McALLEN — Less than a week after the first committee hearing on legislation creating a new South Texas university and medical school, at least 100 state House members have signed on as co-sponsors of the bill.
That support, should it hold up over the legislative session, would push the bill over the two-thirds threshold required to open the Permanent University Fund endowment to the University of Texas-Pan American and UT-Brownsville.
Twenty state senators have joined as co-authors or co-sponsors in that chamber, meaning only one more commitment is needed to reach the two-thirds threshold.
While those numbers can always change between now and a floor vote, members of the Rio Grande Valley delegation say they are encouraged by the commitments they have received so far.
“The Valley delegation has worked very hard in the House to acquire the 100 signatures," said state Sen. Juan “Chuy” Hinojosa, D-McAllen.
UT-Brownsville President Juliet Garcia said it was “extraordinary” that so many House members have already agreed to co-sponsor the legislation.
“That’s obviously the work of our representatives in the Valley,” she said.
Several lawmakers said the bill could be voted out of committee in the House within days. The House Higher Education Committee heard testimony on the legislation last week, fulfilling a promise made by Chairman Dan Branch, R-Dallas, that it would be the first heard by his committee this session.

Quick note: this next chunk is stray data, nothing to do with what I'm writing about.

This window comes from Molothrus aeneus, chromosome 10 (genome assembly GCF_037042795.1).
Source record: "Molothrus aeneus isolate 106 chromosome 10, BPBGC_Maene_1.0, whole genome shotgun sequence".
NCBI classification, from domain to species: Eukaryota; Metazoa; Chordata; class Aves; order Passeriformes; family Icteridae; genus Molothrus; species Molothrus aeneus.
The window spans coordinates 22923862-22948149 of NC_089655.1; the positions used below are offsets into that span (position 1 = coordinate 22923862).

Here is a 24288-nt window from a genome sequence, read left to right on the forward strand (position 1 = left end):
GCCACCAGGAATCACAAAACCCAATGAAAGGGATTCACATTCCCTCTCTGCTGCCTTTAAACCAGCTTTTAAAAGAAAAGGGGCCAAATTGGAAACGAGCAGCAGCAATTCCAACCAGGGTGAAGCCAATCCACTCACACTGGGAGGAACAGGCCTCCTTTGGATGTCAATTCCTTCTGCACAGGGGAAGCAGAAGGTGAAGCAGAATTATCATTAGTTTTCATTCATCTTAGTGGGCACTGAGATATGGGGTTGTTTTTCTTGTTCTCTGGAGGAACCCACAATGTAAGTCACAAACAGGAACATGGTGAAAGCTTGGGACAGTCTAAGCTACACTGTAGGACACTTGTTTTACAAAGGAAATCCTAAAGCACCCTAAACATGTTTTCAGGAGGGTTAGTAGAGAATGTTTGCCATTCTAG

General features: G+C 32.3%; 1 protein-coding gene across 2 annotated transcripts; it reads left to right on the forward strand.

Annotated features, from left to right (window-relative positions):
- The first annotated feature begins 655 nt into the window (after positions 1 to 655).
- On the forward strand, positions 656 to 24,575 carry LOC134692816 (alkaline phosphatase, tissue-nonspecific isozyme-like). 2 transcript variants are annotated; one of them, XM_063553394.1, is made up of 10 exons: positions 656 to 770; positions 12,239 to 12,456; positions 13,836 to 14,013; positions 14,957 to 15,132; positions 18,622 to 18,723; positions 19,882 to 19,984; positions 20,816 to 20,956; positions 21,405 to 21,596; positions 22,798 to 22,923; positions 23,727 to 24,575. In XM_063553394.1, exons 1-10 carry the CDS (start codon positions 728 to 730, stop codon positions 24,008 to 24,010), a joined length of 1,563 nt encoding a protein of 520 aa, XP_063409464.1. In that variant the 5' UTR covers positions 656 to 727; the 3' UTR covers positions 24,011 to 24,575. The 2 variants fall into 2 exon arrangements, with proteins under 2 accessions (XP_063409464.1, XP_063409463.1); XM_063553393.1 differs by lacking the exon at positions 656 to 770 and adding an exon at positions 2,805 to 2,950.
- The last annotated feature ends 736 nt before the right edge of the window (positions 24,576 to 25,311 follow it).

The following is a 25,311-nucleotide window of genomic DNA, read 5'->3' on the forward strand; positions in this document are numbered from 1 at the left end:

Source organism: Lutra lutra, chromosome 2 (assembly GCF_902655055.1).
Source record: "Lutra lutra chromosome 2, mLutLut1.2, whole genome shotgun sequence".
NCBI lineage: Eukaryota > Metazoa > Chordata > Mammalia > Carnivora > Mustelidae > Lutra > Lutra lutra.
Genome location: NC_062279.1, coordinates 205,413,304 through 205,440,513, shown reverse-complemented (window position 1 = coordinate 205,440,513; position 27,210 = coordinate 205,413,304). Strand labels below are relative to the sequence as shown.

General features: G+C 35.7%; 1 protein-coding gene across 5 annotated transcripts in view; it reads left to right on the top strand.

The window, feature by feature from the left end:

State Rep. Rene Oliveira, the Brownsville Democrat shepherding the bill through the House, said significant Republican support was needed to reach 100 members and he planned to find additional votes from the majority.
The Republican committee chairs in both chambers have expressed support for the legislation, as has Gov. Rick Perry, who called on lawmakers to open the PUF fund to the South Texas universities in his State of the State address.
The bill is based on a proposal from the UT System to merge UTPA and UTB into one regional university with a medical school. The project is the top priority of the delegation and local governments during the session.
Representatives from the Rio Grande Valley were to visit Austin today for RGV Day at the Capitol.
The Senate Higher Education Committee has yet to schedule a hearing on the bill, but Hinojosa said one would likely take place after the chamber approves an appropriations bill.
State Sen. Eddie Lucio Jr., D-Brownsville, said the legislation won’t see a vote in either House until its backers are sure they have enough support.
“I think we’re in very good shape in both chambers," Lucio said. “We’re very excited about the possibility of us in a short period of time having a university that expands throughout the Valley."
Andrew Kreighbaum covers education for The Monitor. He can be reached at email@example.com, (956) 683-4472 and on Twitter, @akreighbaum.
The Brownsville Herald contributed to this report.